I don't have any sort of grand agenda or axe to grind. I just want to be a part of "helping out around here" to make our city beautiful, safe, and stable. I hope you'll give me that chance.

A Note from Washington County Commissioner Dennis Drake

      Denny Drake succeeded me as mayor of Santa Clara after my term was complete. He now serves Washington County as a whole.

 I have known Fred Rowley for some 15 years. I served as a city councilman when Fred was Mayor of Santa Clara. He was diligent in doing his job; open to the citizens; thoughtful in all that he did. He made our community better with his foresight and planning. Fred has great ideas and works hard to accomplish them. He is conservative yet progressive, a quality not often found these days. Fred is an excellent leader and will make a great city councilman. I fully support Fred Rowley for the Cedar City City Council.

Dennis Drake
Washington County Commissioner

A Note from City Manager Ricky Horst

On June 11th, I received the following letter from Ricky Horst, a city manager that was employed by the City of Santa Clara during the time I served as mayor.

June 11, 2013

I have had the pleasure of serving as an experienced professional City Manager with over
twenty-five years of service in cities both large and small. During that time my career has
moved me to various locations and has caused me to work with hundreds of elected officials.
And on occasion you get that unique opportunity to work with an individual who reminds you
of the true meaning of public service. Such has been my honor to work with Fred Rowley during my service as City Manager for Santa Clara, Utah. For every one hundred politicians you find one Fred Rowley.

Ricky A. Horst
City Manager, City of Rocklin California
ICMA Credentialed City Manager

A Note from City Manager Ricky Horst

A Note from City Manager Matthew Brower

     When Ricky Horst was offered the opportunity to serve as city manager for South Jordan Utah, he recommended a young man who had served as his intern in Florida--Matthew Brower. Matt and I worked together for nearly two years until my term concluded. He was city manager during the great Santa Clara flood in 2005, and was at the helm when Santa Clara was rebuilt. Much of the beauty you see as you drive through Santa Clara now was the result of Matt's  (and Mayor Drake's) efforts.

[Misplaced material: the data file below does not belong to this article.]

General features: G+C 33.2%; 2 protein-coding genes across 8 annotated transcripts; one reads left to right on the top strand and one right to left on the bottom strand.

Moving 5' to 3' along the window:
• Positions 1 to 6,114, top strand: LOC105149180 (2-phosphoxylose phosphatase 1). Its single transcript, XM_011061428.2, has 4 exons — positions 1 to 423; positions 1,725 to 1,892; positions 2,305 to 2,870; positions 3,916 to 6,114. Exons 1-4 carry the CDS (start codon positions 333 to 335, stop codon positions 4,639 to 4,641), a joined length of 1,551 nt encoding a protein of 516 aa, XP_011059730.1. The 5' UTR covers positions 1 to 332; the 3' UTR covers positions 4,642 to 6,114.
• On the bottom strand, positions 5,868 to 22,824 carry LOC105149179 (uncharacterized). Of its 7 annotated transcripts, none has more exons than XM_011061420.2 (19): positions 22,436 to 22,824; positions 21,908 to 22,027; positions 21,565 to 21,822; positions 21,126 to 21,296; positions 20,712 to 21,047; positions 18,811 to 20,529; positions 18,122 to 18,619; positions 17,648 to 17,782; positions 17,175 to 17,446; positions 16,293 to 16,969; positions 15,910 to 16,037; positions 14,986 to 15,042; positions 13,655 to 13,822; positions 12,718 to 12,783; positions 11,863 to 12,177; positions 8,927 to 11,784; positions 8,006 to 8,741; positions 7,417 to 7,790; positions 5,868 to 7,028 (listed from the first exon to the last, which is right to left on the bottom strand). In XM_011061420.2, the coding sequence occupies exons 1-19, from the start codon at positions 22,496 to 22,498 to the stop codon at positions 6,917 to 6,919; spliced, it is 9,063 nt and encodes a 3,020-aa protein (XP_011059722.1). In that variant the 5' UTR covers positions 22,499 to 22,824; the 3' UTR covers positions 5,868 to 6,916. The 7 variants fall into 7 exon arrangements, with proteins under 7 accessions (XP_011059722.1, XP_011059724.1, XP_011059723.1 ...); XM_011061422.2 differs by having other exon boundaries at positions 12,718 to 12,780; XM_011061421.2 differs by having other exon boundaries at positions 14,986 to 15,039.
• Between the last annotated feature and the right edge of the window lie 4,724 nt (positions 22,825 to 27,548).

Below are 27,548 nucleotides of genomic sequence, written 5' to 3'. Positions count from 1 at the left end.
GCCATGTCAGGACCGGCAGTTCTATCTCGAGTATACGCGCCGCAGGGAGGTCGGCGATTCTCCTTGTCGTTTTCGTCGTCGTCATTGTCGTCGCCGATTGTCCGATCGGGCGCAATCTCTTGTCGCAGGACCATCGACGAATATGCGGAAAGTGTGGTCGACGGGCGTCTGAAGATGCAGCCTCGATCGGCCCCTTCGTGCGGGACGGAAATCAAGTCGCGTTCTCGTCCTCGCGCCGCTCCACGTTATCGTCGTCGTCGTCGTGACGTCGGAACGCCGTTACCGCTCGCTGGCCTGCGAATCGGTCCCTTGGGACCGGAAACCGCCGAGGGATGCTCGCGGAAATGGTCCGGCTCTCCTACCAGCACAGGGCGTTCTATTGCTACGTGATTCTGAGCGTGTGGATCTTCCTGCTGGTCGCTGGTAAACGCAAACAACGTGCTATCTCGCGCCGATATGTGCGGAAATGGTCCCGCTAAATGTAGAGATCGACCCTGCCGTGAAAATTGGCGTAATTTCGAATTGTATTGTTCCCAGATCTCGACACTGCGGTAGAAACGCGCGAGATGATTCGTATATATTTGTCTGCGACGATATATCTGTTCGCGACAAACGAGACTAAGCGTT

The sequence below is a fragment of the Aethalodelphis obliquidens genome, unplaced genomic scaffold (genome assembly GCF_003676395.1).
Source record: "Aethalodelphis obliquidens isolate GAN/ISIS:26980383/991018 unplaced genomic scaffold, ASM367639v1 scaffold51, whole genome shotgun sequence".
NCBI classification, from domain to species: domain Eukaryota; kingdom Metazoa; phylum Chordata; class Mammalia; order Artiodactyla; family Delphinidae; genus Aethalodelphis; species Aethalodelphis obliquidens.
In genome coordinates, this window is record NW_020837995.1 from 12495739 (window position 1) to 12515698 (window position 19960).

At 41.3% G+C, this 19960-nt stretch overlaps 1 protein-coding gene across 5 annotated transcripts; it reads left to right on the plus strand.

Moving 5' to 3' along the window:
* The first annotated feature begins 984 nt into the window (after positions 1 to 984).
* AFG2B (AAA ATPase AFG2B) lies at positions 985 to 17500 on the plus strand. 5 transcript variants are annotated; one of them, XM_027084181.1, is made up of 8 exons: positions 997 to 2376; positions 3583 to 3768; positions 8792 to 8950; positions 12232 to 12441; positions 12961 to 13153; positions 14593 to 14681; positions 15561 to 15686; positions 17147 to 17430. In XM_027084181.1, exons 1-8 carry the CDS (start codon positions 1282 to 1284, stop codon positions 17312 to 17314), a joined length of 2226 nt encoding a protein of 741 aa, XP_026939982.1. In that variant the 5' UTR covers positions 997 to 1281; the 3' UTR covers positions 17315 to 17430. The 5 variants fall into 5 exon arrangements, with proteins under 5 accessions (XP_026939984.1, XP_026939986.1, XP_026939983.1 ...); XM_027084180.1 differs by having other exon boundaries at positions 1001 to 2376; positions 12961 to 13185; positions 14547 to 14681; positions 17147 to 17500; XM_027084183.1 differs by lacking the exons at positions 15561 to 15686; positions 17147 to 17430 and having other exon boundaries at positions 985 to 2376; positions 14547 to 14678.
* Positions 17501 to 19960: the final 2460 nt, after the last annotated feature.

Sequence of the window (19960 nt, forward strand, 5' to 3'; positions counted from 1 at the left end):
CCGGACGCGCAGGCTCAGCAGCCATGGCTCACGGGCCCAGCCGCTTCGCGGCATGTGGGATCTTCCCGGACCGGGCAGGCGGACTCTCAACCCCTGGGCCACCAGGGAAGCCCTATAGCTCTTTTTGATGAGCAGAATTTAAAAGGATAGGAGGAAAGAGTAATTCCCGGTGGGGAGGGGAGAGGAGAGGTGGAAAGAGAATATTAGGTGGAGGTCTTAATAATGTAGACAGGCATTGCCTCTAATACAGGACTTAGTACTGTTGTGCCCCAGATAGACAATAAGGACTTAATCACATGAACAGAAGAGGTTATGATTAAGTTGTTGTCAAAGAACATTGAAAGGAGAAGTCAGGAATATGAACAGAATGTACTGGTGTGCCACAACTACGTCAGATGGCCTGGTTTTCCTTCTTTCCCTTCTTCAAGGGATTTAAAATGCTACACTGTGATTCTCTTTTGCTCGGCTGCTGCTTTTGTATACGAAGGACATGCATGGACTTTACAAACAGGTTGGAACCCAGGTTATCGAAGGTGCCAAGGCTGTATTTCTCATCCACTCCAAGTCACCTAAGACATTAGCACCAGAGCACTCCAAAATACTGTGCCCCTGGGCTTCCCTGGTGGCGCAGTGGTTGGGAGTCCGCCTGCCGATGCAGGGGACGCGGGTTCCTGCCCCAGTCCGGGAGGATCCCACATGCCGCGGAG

While serving as City Manager of Santa Clara, Utah I had the honor of working with then Mayor Fred Rowley. Fred has a proven track record of effective leadership.   Today's financial climate demands a candidate with proven leadership abilities, Fred Rowley is that candidate.  His leadership can be credited with placing Santa Clara's finances on a firm standing.  Now, more than ever, these demonstrated leadership traits are critical of any candidate seeking public office.
      Fred has a proven track record of effective leadership predicated on the principle of personal responsibility. He has a record of tackling the tough issues and advancing long term sustainable solutions.  His leadership style can best be described as selfless, leading with personal humility and professional will.  The Cedar City Community will be well served by a man of character dedicated to preserving the community's quality of life and long term financial sustainability.

Matthew Brower
City Manager
Ocala, Florida

Some Past Projects and Activities

Because Santa Clara was a much smaller city that Cedar, I think it gave me the opportunity to have six-years worth of experiences in ALL aspects of city government.  For this post, I thought I'd just rattle off some of the things I was involved with, either as mayor or on the council just to give you a glimpse of the range of things I've been involved with.

Council 1996 and 1997
We constructed an earthquake-resistant water tank at the mouth of Snow Canyon providing 2.5 million gallons of water storage for the city.

Added a second fire station to service the northern section of Santa Clara.